I volunteered in the kindergarten class at my kid's school. What I observed, was that there was a broad range of skills independent of whether or not the child had been in preschool. Socially, you could tell the difference between kids that had been in preschool and kids who had not. The kids who had been in some type of preschool had a better ability to concentrate and work in a classroom than the others. This was really important when it came time to do individual work. I think this was less obvious towards the end of the year. It didn't make the kids that did not have preschool less bright. It just meant they might not have been as ready to learn in that type of structured environment.

Updated

Can you clarify the reason for your question? Are you asking if it is worth while to do preschool?

There is the repetition with colors, shapes, and numbers between prek and K. However, there is more phonetic awareness and reading in kindergarten than in prek. The Kindergarten teachers in our school did team teaching where they could do small reading groups based upon skill level. I found the harder levels more challenging than what my daughter got in 1st grade for the whole classroom. There was a lot of journal writing. For math, it was creating patterns, graphs, and basic adding and subtracting using manipulatives. They were also expected to work a lot more on their own.

I volunteered in the kindergarten class at my kid's school. What I observed, was that there was a broad range of skills independent of whether or not the child had been in preschool. Socially, you could tell the difference between kids that had been in preschool and kids who had not. The kids who had been in some type of preschool had a better ability to concentrate and work in a classroom than the others. This was really important when it came time to do individual work. I think this was less obvious towards the end of the year. It didn't make the kids that did not have preschool less bright. It just meant they might not have been as ready to learn in that type of structured environment.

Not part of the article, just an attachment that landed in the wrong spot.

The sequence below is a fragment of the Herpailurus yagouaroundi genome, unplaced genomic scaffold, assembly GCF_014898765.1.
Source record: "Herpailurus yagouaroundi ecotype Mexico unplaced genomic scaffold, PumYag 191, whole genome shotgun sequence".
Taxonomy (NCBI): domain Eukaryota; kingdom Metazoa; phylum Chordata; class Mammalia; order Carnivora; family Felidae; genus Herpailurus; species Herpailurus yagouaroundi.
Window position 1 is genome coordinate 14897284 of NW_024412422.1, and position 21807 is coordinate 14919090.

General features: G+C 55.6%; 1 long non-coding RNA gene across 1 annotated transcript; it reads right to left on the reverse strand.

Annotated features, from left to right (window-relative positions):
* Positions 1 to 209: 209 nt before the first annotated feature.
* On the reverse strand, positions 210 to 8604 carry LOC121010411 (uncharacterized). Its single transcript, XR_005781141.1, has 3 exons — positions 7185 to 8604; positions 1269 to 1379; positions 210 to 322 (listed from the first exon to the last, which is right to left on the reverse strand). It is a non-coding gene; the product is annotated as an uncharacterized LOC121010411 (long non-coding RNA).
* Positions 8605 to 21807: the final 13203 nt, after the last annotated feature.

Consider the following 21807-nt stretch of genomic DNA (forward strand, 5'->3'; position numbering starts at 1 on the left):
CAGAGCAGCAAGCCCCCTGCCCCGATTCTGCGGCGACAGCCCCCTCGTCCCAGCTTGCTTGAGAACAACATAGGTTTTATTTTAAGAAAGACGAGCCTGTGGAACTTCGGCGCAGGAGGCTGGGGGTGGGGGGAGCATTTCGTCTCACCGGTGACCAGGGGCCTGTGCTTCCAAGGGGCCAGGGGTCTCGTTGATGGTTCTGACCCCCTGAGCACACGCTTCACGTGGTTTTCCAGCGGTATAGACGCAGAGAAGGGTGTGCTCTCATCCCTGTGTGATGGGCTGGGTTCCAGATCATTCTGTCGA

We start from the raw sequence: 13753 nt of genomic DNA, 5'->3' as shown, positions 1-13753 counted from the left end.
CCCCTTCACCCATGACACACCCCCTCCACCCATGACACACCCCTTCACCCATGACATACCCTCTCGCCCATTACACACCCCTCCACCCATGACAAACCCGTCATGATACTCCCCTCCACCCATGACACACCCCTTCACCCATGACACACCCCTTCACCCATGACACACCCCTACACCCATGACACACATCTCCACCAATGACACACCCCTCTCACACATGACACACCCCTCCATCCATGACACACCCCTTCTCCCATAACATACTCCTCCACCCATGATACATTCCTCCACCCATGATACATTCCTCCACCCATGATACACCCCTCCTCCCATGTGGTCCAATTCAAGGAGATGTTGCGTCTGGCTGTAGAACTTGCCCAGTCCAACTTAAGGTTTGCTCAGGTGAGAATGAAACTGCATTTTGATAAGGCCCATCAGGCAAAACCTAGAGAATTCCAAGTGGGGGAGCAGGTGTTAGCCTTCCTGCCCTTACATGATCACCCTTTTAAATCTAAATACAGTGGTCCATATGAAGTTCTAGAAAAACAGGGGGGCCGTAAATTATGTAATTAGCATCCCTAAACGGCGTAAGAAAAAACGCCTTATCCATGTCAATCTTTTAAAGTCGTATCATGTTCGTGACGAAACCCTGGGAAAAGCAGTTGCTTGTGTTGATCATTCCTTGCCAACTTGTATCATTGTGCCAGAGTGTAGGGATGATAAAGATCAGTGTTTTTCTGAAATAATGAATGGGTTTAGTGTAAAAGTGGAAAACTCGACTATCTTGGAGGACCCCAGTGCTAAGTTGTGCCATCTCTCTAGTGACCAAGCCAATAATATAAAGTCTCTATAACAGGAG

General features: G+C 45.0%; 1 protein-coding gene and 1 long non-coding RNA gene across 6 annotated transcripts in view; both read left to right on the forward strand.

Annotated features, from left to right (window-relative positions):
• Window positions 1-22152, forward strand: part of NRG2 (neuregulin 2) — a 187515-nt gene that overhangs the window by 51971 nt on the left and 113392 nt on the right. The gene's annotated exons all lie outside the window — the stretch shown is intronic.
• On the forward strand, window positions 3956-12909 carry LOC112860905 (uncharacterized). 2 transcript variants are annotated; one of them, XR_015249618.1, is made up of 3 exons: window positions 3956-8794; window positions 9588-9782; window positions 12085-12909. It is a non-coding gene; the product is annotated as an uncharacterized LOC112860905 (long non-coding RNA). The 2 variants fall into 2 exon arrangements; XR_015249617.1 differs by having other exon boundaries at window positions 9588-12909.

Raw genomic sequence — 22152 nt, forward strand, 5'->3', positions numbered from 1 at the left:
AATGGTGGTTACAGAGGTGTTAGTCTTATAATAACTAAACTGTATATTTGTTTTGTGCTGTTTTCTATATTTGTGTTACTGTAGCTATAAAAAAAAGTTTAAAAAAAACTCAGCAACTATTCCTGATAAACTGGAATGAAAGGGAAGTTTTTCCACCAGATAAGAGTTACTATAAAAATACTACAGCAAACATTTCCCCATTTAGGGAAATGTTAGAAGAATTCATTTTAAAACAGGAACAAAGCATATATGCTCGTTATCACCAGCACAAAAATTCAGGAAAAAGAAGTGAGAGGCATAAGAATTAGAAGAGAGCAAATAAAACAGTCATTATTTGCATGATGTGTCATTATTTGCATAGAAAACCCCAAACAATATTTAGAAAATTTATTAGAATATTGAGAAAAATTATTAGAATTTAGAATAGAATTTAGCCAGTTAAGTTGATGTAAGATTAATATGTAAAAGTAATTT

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My son was reading by mid-year in Kindergarten.
And doing basic math problems.
It's not just numbers, colors and letters by any means!

My son went to nursery school at 3, pre-school at 4 and he was still challenged in K.

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My daughter is in kindergarten. They aren't even being taught upper-case letters - its assumed that they already know those and are just doing lower case. They are doing more complex shapes (hexagon, rhombus) and pattern work. They are learning a little bit about historical figures (Martin Luther King, the Pilgrims, etc). She is working on writing - she just wrote a "book" with several sentences of her own writing to go with her pictures. She's starting to read too - I bet she'll be able to read some easy books on her own within the next couple of months. We're a pretty "academic" family (I teach HS) and she couldn't do any of these things before the start of the year, even though she had gone to a very good pre-k program just the year before.

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Per my Daughter, and comparing Preschool with Kinder... it is a BIG difference.
The complexity changes.... they do sight reading, phonics, sentences, number problems, number lines, structure changes and format... more complexity in writing and in "expectations" of the Teacher... and what the kids are expected to do.